February 2022, Austin, TX –  Right On Crime, a national conservative criminal justice reform campaign of the Texas Public Policy Foundation, released a new study that raises the alarm on staffing issues inside federal prisons and proposes a strong case for legislative reform and oversight in Addressing Staffing Challenges in Federal Prisons.

The Federal  Bureau of Prisons (BOP) directly manages 122 facilities and employs more than 37,000 staff members collectively responsible for more than 153,000 individuals in federal custody. Maintaining adequate staffing levels at BOP is no small feat, with recruitment and retention suffering from a host of challenges, including a relatively unpleasant work environment and low pay as well as the regular use of mandatory overtime and augmentation—a policy requiring non-correctional officer employees to assume correctional officer shifts. With the COVID-19 pandemic and the ongoing national labor shortage only exacerbating staffing issues at BOP, ensuring that federal prisons have the staff they need is only getting more difficult.

“The current situation is being called a “crisis” by a variety of stakeholders… As BOP prepares to welcome new leadership, it’s more important than ever for policymakers to prioritize addressing BOP’s staffing challenges so that a new Director can oversee a more transparent and effective BOP.”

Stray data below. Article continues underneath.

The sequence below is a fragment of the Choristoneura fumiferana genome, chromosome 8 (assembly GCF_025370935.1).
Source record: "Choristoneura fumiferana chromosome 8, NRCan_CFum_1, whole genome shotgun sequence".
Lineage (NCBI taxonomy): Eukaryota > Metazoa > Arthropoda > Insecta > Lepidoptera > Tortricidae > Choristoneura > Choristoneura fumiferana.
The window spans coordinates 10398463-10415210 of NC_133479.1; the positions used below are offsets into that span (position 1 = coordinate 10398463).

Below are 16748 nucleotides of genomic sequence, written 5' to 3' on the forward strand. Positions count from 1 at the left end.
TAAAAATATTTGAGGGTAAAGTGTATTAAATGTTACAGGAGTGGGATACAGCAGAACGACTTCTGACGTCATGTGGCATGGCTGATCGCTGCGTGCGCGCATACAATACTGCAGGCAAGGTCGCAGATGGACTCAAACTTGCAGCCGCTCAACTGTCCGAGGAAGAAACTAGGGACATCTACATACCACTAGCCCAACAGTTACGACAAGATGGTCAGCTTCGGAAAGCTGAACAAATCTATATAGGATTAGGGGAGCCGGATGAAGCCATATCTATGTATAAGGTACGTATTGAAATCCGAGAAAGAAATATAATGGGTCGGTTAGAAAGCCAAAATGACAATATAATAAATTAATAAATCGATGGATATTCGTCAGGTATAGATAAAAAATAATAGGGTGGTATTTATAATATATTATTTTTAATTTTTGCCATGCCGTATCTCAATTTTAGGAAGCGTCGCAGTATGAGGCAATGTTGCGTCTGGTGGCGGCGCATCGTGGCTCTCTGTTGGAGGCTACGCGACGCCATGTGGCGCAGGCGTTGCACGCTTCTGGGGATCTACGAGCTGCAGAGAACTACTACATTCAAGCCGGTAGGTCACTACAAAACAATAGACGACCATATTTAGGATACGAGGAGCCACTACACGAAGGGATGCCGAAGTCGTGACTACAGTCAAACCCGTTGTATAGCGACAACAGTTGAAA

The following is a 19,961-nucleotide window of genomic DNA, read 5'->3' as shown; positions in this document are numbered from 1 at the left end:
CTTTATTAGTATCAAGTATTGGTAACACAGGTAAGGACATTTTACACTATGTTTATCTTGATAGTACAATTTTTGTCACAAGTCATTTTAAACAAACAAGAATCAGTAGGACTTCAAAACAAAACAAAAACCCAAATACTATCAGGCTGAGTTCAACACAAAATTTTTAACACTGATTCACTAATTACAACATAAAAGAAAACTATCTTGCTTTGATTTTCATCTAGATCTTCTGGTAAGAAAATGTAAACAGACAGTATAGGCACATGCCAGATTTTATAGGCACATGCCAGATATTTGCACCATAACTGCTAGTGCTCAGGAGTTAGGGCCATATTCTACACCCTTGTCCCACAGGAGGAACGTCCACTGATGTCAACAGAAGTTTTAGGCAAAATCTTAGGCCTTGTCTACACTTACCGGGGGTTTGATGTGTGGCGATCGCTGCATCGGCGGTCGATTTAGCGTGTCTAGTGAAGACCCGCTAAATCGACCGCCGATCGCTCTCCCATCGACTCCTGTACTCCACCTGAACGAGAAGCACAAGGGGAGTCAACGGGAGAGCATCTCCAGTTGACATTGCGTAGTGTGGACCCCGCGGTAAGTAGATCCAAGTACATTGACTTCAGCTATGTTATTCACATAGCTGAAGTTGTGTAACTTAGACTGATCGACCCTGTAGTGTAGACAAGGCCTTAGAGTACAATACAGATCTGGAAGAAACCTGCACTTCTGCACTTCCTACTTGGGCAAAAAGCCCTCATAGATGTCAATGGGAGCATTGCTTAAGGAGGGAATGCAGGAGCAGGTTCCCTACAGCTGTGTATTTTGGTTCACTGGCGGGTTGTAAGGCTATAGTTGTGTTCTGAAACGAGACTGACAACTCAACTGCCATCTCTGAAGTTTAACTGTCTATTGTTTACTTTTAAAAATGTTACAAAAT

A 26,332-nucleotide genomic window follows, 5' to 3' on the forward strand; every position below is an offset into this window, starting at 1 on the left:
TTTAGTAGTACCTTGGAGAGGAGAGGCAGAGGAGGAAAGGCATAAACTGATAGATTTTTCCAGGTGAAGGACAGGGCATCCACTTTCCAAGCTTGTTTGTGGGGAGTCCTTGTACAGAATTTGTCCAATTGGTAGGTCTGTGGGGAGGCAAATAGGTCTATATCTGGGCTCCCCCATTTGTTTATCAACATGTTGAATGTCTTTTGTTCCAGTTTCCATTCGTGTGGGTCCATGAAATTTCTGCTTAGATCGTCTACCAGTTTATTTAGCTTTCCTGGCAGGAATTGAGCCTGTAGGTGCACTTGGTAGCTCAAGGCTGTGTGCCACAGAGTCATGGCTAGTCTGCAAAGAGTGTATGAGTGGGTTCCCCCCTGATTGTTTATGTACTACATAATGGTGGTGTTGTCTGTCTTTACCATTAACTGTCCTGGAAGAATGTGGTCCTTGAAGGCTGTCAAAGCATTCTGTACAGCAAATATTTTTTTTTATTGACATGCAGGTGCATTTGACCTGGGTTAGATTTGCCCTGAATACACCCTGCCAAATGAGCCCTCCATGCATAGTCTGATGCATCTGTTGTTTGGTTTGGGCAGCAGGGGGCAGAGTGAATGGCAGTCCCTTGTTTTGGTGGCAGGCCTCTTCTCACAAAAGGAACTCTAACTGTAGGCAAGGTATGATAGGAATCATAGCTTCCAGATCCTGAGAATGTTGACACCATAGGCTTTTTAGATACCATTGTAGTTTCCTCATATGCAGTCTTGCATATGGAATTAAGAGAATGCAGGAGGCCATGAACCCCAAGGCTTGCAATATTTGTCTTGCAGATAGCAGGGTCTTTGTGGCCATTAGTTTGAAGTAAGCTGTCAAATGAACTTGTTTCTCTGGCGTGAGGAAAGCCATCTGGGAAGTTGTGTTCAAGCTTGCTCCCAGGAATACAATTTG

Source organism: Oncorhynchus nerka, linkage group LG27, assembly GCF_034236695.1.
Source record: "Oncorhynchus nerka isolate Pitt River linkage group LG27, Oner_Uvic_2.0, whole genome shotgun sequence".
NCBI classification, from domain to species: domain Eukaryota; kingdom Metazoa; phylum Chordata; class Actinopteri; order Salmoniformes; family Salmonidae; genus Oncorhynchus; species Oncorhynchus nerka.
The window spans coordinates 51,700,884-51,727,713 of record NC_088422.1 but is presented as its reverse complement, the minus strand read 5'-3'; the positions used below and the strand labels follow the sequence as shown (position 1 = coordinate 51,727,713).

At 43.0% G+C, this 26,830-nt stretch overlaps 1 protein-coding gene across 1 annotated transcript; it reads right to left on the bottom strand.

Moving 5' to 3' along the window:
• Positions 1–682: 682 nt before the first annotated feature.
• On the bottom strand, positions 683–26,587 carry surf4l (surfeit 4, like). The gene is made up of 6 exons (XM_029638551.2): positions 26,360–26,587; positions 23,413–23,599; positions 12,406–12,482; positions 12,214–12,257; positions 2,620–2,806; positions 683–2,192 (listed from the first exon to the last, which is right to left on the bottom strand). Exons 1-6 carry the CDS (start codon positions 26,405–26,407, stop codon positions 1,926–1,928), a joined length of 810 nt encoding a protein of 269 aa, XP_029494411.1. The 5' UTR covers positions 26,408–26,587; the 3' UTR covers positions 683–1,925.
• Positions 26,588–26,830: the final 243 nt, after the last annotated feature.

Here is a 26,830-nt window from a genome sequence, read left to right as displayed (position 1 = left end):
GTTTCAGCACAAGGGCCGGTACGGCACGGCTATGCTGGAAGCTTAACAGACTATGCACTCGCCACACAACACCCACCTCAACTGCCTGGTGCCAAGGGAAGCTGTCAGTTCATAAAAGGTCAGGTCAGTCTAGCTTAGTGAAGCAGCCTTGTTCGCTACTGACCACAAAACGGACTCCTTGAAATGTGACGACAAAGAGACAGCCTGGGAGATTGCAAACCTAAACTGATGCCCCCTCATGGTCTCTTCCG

Right On Crime National Director, Lars Trautman.

In January, the BOP announced that Director Michael Carvajal will be resigning. With the significant consequences of staffing shortages, staffing challenges readily identifiable, and relevant data unavailable, this new study underscores why new leadership and policymakers are right to focus on staffing challenges at federal prisons.

“The consequences of the BOP’s long-standing lack of accountability and transparency reverberates inside prison walls and outside to our communities… Conservatives must hold the government accountable- especially the criminal justice system.”

Brett Tolman, Executive Director of Right On Crime and former U.S. Attorney.

The new study, Addressing Staffing Challenges in Federal Prisons, suggests BOP do a better job of quantifying and detailing any staffing shortages to determine facility needs more accurately. It further outlines potential steps that policymakers can take to improve the staffing picture at BOP and ensure that it is able to stay adequately staffed in the future.

Key Points

  • Internal stakeholders and external observers have publicly raised the alarm that BOP is in the midst of a staffing crisis, which is especially acute for correctional officers.
  • Although a host of staffing challenges at BOP are readily identifiable, a lack of publicly available data makes it impossible to determine the exact extent of any staff shortfall.
  • A staff shortfall at BOP could degrade facility safety, increase employee burnout and health risks, and impair inmate rehabilitation efforts.
  • Any effort to bolster BOP staffing should begin with a more comprehensive, public accounting of BOP staffing needs and resources.